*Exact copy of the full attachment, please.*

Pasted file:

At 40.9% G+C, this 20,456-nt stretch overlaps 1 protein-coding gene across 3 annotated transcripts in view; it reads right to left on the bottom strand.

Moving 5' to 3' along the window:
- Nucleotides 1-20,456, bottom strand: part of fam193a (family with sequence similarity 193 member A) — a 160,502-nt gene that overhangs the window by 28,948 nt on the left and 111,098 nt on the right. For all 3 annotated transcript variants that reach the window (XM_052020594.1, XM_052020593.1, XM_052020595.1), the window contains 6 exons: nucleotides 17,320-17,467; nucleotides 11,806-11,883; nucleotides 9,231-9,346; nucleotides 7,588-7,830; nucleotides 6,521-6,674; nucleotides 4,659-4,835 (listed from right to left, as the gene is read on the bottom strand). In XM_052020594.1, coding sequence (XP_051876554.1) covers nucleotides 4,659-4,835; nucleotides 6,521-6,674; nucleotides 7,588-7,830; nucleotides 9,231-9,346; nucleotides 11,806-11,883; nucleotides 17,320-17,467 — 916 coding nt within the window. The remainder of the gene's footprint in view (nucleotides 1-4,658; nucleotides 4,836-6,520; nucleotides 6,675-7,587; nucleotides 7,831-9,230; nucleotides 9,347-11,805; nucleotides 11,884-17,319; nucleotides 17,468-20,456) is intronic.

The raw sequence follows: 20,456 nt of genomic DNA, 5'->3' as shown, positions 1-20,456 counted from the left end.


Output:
At 40.9% G+C, this 20,456-nt stretch overlaps 1 protein-coding gene across 3 annotated transcripts in view; it reads right to left on the bottom strand.

Moving 5' to 3' along the window:
- Nucleotides 1-20,456, bottom strand: part of fam193a (family with sequence similarity 193 member A) — a 160,502-nt gene that overhangs the window by 28,948 nt on the left and 111,098 nt on the right. For all 3 annotated transcript variants that reach the window (XM_052020594.1, XM_052020593.1, XM_052020595.1), the window contains 6 exons: nucleotides 17,320-17,467; nucleotides 11,806-11,883; nucleotides 9,231-9,346; nucleotides 7,588-7,830; nucleotides 6,521-6,674; nucleotides 4,659-4,835 (listed from right to left, as the gene is read on the bottom strand). In XM_052020594.1, coding sequence (XP_051876554.1) covers nucleotides 4,659-4,835; nucleotides 6,521-6,674; nucleotides 7,588-7,830; nucleotides 9,231-9,346; nucleotides 11,806-11,883; nucleotides 17,320-17,467 — 916 coding nt within the window. The remainder of the gene's footprint in view (nucleotides 1-4,658; nucleotides 4,836-6,520; nucleotides 6,675-7,587; nucleotides 7,831-9,230; nucleotides 9,347-11,805; nucleotides 11,884-17,319; nucleotides 17,468-20,456) is intronic.

The raw sequence follows: 20,456 nt of genomic DNA, 5'->3' as shown, positions 1-20,456 counted from the left end.